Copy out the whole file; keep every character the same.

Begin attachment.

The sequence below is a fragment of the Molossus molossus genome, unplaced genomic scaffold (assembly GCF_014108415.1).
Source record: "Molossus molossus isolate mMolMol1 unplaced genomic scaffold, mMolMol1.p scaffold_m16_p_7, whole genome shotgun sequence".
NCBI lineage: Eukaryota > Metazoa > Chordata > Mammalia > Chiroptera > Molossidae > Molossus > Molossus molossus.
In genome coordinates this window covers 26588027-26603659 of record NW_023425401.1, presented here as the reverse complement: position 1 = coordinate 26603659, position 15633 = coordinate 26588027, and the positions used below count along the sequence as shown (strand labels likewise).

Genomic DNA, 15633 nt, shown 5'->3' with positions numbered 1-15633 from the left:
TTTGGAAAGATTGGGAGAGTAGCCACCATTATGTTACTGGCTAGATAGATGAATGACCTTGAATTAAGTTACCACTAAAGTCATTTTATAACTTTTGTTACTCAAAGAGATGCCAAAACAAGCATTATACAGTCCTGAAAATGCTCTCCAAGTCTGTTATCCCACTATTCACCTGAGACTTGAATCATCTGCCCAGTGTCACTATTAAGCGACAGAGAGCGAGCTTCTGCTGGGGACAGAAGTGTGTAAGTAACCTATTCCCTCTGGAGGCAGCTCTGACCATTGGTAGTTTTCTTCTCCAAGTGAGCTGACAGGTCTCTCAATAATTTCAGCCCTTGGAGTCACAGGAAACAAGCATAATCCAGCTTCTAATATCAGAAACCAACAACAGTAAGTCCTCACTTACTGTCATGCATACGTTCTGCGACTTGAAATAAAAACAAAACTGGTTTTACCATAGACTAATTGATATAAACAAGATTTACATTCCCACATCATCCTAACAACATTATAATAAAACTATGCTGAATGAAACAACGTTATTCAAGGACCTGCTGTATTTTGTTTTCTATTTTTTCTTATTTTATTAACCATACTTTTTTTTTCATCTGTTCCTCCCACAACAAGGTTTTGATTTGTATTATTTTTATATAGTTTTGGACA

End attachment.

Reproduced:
The sequence below is a fragment of the Molossus molossus genome, unplaced genomic scaffold (assembly GCF_014108415.1).
Source record: "Molossus molossus isolate mMolMol1 unplaced genomic scaffold, mMolMol1.p scaffold_m16_p_7, whole genome shotgun sequence".
NCBI lineage: Eukaryota > Metazoa > Chordata > Mammalia > Chiroptera > Molossidae > Molossus > Molossus molossus.
In genome coordinates this window covers 26588027-26603659 of record NW_023425401.1, presented here as the reverse complement: position 1 = coordinate 26603659, position 15633 = coordinate 26588027, and the positions used below count along the sequence as shown (strand labels likewise).

Genomic DNA, 15633 nt, shown 5'->3' with positions numbered 1-15633 from the left:
TTTGGAAAGATTGGGAGAGTAGCCACCATTATGTTACTGGCTAGATAGATGAATGACCTTGAATTAAGTTACCACTAAAGTCATTTTATAACTTTTGTTACTCAAAGAGATGCCAAAACAAGCATTATACAGTCCTGAAAATGCTCTCCAAGTCTGTTATCCCACTATTCACCTGAGACTTGAATCATCTGCCCAGTGTCACTATTAAGCGACAGAGAGCGAGCTTCTGCTGGGGACAGAAGTGTGTAAGTAACCTATTCCCTCTGGAGGCAGCTCTGACCATTGGTAGTTTTCTTCTCCAAGTGAGCTGACAGGTCTCTCAATAATTTCAGCCCTTGGAGTCACAGGAAACAAGCATAATCCAGCTTCTAATATCAGAAACCAACAACAGTAAGTCCTCACTTACTGTCATGCATACGTTCTGCGACTTGAAATAAAAACAAAACTGGTTTTACCATAGACTAATTGATATAAACAAGATTTACATTCCCACATCATCCTAACAACATTATAATAAAACTATGCTGAATGAAACAACGTTATTCAAGGACCTGCTGTATTTTGTTTTCTATTTTTTCTTATTTTATTAACCATACTTTTTTTTTCATCTGTTCCTCCCACAACAAGGTTTTGATTTGTATTATTTTTATATAGTTTTGGACA